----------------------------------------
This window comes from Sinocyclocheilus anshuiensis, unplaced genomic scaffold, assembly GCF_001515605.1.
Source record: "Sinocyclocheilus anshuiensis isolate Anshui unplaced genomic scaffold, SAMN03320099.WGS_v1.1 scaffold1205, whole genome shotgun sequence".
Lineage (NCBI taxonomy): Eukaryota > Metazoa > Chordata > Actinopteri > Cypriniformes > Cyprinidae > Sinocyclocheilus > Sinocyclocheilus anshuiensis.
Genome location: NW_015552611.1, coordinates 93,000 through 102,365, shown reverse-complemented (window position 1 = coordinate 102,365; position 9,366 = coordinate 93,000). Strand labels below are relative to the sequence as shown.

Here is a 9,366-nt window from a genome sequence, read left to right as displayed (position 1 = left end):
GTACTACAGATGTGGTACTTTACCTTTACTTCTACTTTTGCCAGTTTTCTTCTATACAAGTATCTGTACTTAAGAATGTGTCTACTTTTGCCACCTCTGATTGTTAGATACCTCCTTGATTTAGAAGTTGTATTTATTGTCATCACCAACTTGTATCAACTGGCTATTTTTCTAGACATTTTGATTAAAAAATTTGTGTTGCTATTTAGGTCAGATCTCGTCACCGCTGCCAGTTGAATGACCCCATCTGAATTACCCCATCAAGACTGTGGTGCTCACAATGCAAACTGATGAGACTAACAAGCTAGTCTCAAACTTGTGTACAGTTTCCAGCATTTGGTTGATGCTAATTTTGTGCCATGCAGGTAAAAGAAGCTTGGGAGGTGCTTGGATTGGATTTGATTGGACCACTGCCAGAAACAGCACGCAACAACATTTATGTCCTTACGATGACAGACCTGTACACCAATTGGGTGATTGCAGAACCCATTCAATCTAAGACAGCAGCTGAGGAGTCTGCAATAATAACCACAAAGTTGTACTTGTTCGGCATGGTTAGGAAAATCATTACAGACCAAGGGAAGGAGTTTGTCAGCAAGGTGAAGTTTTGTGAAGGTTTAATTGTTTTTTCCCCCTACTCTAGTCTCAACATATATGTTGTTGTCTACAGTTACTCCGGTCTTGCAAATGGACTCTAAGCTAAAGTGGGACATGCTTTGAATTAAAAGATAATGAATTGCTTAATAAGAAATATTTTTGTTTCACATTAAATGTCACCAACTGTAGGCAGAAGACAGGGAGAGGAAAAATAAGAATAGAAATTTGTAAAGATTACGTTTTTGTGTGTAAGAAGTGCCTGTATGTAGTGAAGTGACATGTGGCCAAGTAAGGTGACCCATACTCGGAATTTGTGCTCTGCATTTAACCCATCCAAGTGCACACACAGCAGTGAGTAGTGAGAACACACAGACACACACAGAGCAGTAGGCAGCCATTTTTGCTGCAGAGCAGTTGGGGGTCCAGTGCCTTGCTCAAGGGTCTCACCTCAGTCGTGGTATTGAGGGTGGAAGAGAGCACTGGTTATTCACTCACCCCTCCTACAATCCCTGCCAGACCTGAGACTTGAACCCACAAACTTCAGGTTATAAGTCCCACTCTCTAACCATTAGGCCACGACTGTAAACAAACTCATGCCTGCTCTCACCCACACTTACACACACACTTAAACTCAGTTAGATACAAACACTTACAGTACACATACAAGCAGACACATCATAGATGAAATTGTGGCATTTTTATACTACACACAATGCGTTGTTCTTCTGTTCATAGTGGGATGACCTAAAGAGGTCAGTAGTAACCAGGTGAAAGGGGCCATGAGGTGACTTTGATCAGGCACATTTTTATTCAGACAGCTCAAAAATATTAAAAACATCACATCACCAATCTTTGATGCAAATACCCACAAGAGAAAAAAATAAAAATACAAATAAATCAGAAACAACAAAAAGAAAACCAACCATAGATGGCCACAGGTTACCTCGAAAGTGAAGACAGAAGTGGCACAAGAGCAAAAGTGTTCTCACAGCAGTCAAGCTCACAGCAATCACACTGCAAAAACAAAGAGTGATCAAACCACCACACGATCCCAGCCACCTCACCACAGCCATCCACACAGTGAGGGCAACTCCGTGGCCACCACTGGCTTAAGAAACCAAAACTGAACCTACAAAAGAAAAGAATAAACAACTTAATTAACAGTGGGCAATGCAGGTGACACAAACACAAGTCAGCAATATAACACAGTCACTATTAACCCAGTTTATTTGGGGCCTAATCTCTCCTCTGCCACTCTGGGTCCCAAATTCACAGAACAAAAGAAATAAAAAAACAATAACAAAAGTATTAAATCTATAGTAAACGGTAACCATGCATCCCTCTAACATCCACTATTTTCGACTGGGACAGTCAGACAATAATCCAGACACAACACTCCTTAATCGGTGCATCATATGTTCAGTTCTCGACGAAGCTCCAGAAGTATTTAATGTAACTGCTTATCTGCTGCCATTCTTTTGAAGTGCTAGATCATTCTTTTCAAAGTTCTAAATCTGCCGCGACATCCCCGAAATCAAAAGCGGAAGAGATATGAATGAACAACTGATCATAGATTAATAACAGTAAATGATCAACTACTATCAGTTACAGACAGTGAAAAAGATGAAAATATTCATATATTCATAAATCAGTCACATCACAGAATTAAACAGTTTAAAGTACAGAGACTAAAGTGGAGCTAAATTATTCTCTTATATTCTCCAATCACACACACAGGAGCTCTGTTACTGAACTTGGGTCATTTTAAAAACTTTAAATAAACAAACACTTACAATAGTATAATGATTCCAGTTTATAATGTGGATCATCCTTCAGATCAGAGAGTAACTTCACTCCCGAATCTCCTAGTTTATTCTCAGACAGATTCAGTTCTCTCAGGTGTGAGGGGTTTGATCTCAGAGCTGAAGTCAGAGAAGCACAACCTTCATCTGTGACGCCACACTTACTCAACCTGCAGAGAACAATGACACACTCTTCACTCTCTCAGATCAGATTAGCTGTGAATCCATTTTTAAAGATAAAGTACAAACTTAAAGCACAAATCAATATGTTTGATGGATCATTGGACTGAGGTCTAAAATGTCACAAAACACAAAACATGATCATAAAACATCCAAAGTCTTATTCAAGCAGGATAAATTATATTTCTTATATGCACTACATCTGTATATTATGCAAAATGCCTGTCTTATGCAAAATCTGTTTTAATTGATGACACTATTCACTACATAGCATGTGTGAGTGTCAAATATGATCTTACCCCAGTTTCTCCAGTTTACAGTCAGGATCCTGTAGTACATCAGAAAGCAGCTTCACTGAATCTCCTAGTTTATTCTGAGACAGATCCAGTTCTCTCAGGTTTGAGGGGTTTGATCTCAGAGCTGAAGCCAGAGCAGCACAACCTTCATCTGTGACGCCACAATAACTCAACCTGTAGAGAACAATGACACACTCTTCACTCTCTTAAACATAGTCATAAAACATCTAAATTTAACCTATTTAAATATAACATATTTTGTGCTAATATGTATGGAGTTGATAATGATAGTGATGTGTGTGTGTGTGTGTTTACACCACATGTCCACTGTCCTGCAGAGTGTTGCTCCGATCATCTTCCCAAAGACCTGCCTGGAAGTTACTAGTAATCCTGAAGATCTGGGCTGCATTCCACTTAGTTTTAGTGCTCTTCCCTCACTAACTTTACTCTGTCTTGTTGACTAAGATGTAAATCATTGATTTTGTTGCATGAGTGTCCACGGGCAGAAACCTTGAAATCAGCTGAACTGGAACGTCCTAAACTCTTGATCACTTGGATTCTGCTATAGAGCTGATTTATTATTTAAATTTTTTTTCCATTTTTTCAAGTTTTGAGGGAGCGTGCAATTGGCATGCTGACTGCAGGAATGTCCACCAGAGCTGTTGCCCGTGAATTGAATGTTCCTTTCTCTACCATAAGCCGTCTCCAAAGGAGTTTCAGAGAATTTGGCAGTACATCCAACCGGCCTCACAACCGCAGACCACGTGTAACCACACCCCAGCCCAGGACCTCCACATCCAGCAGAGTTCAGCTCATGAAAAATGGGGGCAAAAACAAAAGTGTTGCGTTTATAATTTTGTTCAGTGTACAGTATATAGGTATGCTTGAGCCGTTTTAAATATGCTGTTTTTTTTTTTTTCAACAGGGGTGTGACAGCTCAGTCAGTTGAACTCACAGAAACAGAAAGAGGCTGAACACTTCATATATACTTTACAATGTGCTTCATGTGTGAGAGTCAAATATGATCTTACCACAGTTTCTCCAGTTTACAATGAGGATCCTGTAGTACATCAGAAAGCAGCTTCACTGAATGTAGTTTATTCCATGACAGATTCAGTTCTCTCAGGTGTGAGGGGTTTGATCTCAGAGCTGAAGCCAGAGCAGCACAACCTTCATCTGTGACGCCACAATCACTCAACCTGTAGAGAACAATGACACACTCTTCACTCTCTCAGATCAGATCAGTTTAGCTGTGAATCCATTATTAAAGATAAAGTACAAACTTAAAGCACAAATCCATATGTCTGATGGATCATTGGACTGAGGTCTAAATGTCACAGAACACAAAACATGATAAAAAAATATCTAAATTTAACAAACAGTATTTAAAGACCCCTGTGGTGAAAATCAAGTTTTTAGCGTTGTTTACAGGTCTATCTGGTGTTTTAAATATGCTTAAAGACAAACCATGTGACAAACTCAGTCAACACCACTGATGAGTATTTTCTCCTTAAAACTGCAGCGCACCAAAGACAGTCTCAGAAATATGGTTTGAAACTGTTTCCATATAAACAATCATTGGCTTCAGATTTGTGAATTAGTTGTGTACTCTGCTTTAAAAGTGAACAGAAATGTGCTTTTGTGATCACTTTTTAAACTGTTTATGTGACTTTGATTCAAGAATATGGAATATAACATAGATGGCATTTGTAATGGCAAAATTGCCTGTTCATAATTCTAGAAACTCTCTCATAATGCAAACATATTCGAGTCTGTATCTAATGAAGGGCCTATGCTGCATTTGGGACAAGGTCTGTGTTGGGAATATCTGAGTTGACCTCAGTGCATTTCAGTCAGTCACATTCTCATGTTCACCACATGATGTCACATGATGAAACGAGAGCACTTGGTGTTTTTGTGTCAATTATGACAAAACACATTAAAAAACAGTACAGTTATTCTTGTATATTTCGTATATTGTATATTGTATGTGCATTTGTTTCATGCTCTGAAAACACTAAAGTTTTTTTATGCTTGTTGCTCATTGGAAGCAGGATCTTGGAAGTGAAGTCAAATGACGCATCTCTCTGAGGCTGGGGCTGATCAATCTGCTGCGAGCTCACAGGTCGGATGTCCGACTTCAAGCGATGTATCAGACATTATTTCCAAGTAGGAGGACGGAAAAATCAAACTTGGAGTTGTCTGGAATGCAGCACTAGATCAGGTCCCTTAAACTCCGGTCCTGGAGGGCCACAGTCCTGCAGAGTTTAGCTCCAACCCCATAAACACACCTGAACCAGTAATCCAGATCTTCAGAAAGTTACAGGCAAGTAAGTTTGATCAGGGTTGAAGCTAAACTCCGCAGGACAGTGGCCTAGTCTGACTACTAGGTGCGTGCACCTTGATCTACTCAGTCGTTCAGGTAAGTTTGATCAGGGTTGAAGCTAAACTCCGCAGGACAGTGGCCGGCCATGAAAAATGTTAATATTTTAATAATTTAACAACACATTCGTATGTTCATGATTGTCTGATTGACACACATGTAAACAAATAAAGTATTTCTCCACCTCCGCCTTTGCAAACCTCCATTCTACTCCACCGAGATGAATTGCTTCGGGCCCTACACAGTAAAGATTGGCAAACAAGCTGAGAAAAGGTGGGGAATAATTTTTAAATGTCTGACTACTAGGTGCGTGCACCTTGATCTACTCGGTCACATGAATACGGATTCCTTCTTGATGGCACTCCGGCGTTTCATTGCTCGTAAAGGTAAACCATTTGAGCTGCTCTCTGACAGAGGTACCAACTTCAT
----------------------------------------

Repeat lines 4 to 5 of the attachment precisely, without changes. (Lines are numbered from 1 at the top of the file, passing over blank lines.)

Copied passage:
Genome location: NW_015552611.1, coordinates 93,000 through 102,365, shown reverse-complemented (window position 1 = coordinate 102,365; position 9,366 = coordinate 93,000). Strand labels below are relative to the sequence as shown.

Here is a 9,366-nt window from a genome sequence, read left to right as displayed (position 1 = left end):